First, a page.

Context: In recent years, there have been several improvements in the treatment of neurohypophyseal diabetes insipidus (DI). They include new formulations of the vasopressin analog, desmopressin; a better understanding of the effect of fluid intake on dosing; and more information about treatments of infants, children, and pregnant women who present special challenges. This review aims to summarize past and current information relative to the safety and efficacy of treatments for the types of DI caused by a primary deficiency of vasopressin.
Evidence acquisition: The review is based on publications identified primarily by a PubMed search of the international literature without limitations of date.
Evidence synthesis: In acute settings where fluid intake is determined by factors other than thirst, desmopressin should be given iv in doses that have a short duration of action and can be adjusted quickly in accordance with changes in hydration as indicated by plasma sodium. In ambulatory patients, the oral formulations (tablet or melt) are preferred for their convenience. If fluid intake is regulated normally by the thirst mechanism, the tablets or melt can be taken safely 1 to 3 times a day in doses sufficient to completely eliminate the polyuria. However, if fluid intake consistently exceeds replacement needs as evidenced by the development of hyponatremia, the dose should be reduced to allow higher than normal rates of urine output or intermittent breakthrough diuresis. This regimen is often indicated in infants or children because their rate of fluid intake tends to be greater than in adults. In all cases, the appropriate dose should be determined by titration, owing to considerable interindividual differences in bioavailability and antidiuretic effect.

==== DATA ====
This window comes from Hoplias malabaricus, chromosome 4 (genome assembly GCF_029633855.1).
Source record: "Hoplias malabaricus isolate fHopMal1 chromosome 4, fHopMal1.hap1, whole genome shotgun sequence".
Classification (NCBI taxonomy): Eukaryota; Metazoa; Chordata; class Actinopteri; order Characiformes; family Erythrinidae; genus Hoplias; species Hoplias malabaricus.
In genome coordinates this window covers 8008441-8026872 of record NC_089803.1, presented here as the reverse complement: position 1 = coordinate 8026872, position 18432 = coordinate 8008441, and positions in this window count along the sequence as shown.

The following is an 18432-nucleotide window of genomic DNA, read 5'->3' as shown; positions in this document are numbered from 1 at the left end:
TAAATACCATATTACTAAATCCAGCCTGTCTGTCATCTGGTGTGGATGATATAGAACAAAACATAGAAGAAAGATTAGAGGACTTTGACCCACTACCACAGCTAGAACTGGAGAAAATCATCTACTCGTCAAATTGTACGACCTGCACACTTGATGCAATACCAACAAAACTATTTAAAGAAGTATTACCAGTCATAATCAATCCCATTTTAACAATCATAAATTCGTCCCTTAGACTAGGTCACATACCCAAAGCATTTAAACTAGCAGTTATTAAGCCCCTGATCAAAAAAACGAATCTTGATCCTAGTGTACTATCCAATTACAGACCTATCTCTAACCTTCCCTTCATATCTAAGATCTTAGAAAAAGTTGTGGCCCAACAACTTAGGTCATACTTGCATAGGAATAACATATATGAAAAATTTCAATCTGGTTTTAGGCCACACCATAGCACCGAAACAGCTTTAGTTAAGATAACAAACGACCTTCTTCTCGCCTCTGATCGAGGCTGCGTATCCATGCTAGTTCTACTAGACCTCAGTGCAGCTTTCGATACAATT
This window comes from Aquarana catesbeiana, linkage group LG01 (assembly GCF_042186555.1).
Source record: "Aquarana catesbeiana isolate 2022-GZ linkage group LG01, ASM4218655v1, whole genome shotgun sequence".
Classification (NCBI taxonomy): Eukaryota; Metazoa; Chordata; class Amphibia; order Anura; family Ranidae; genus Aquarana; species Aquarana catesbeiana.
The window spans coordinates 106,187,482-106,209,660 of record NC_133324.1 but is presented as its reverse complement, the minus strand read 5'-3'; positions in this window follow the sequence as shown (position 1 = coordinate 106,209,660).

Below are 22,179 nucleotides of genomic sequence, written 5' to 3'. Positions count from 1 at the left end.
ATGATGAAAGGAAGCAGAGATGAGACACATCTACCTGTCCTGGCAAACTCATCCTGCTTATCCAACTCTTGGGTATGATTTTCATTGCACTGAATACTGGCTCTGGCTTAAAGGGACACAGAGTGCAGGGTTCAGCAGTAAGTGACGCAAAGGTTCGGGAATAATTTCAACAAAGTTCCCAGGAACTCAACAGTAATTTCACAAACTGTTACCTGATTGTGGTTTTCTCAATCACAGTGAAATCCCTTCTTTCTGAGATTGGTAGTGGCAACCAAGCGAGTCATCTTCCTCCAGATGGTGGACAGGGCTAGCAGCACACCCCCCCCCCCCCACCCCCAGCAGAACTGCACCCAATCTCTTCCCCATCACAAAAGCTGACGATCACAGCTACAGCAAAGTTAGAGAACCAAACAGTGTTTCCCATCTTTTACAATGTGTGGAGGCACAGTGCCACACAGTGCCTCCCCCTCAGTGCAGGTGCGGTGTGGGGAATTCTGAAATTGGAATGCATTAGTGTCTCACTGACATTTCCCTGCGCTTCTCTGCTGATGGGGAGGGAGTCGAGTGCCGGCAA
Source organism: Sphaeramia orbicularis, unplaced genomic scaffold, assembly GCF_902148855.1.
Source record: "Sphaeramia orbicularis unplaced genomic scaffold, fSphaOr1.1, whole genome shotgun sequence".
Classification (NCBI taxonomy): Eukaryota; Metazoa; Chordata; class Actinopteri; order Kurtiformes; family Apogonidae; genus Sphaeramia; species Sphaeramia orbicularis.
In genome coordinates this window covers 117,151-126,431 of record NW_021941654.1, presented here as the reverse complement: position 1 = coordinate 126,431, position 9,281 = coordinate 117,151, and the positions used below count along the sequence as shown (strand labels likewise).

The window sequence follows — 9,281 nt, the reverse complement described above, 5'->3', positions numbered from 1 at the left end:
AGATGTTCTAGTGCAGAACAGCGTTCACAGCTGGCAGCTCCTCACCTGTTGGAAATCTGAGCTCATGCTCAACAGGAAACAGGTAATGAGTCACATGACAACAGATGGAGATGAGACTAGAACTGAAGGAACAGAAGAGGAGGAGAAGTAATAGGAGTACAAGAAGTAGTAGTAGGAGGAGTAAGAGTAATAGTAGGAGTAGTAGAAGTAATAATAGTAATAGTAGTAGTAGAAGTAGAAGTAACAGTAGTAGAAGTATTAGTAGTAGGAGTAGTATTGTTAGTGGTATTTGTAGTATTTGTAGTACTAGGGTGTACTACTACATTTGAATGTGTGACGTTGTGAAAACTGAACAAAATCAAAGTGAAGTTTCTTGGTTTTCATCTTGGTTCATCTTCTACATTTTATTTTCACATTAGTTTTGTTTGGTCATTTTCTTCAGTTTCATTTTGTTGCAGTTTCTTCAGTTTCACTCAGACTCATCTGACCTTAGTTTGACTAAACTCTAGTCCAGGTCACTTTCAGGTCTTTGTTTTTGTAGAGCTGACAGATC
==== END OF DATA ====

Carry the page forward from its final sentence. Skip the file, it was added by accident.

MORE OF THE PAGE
Conclusions: Desmopressin can provide effective and safe therapy for all patients with neurohypophyseal or gestational DI if given in doses and by a route that takes into account the determinants of fluid intake.